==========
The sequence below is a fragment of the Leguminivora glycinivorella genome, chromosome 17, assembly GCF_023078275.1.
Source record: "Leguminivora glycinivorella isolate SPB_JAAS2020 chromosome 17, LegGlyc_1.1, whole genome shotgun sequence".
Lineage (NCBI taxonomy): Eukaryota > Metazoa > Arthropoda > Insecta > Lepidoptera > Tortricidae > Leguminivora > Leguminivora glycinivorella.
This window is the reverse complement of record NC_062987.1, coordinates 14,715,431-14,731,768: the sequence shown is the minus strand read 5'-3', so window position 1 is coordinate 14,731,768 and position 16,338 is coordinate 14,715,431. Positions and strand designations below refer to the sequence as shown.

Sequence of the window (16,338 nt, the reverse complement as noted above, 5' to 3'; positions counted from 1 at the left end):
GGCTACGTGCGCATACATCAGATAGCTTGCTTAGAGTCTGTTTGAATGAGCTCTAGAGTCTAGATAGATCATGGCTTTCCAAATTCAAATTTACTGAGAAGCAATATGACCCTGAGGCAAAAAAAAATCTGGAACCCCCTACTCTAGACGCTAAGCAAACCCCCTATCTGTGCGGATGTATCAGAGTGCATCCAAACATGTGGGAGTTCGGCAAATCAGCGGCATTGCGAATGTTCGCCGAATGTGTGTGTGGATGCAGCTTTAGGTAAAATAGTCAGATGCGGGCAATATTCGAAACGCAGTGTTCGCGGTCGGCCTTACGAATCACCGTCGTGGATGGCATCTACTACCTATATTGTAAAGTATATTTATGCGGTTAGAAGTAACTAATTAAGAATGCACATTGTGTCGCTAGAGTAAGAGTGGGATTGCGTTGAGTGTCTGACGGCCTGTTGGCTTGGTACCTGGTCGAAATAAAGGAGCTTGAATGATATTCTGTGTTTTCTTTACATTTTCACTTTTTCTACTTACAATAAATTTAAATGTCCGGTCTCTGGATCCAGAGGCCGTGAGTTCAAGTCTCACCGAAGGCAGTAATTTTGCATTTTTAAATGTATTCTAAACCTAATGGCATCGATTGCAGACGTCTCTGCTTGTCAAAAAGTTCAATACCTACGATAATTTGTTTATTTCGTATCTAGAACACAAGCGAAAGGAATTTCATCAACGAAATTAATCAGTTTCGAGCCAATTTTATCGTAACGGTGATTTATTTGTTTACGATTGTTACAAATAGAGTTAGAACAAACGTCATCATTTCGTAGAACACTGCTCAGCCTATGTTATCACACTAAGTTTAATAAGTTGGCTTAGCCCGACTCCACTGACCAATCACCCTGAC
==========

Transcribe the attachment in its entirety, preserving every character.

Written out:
The sequence below is a fragment of the Leguminivora glycinivorella genome, chromosome 17, assembly GCF_023078275.1.
Source record: "Leguminivora glycinivorella isolate SPB_JAAS2020 chromosome 17, LegGlyc_1.1, whole genome shotgun sequence".
Lineage (NCBI taxonomy): Eukaryota > Metazoa > Arthropoda > Insecta > Lepidoptera > Tortricidae > Leguminivora > Leguminivora glycinivorella.
This window is the reverse complement of record NC_062987.1, coordinates 14,715,431-14,731,768: the sequence shown is the minus strand read 5'-3', so window position 1 is coordinate 14,731,768 and position 16,338 is coordinate 14,715,431. Positions and strand designations below refer to the sequence as shown.

Sequence of the window (16,338 nt, the reverse complement as noted above, 5' to 3'; positions counted from 1 at the left end):
GGCTACGTGCGCATACATCAGATAGCTTGCTTAGAGTCTGTTTGAATGAGCTCTAGAGTCTAGATAGATCATGGCTTTCCAAATTCAAATTTACTGAGAAGCAATATGACCCTGAGGCAAAAAAAAATCTGGAACCCCCTACTCTAGACGCTAAGCAAACCCCCTATCTGTGCGGATGTATCAGAGTGCATCCAAACATGTGGGAGTTCGGCAAATCAGCGGCATTGCGAATGTTCGCCGAATGTGTGTGTGGATGCAGCTTTAGGTAAAATAGTCAGATGCGGGCAATATTCGAAACGCAGTGTTCGCGGTCGGCCTTACGAATCACCGTCGTGGATGGCATCTACTACCTATATTGTAAAGTATATTTATGCGGTTAGAAGTAACTAATTAAGAATGCACATTGTGTCGCTAGAGTAAGAGTGGGATTGCGTTGAGTGTCTGACGGCCTGTTGGCTTGGTACCTGGTCGAAATAAAGGAGCTTGAATGATATTCTGTGTTTTCTTTACATTTTCACTTTTTCTACTTACAATAAATTTAAATGTCCGGTCTCTGGATCCAGAGGCCGTGAGTTCAAGTCTCACCGAAGGCAGTAATTTTGCATTTTTAAATGTATTCTAAACCTAATGGCATCGATTGCAGACGTCTCTGCTTGTCAAAAAGTTCAATACCTACGATAATTTGTTTATTTCGTATCTAGAACACAAGCGAAAGGAATTTCATCAACGAAATTAATCAGTTTCGAGCCAATTTTATCGTAACGGTGATTTATTTGTTTACGATTGTTACAAATAGAGTTAGAACAAACGTCATCATTTCGTAGAACACTGCTCAGCCTATGTTATCACACTAAGTTTAATAAGTTGGCTTAGCCCGACTCCACTGACCAATCACCCTGAC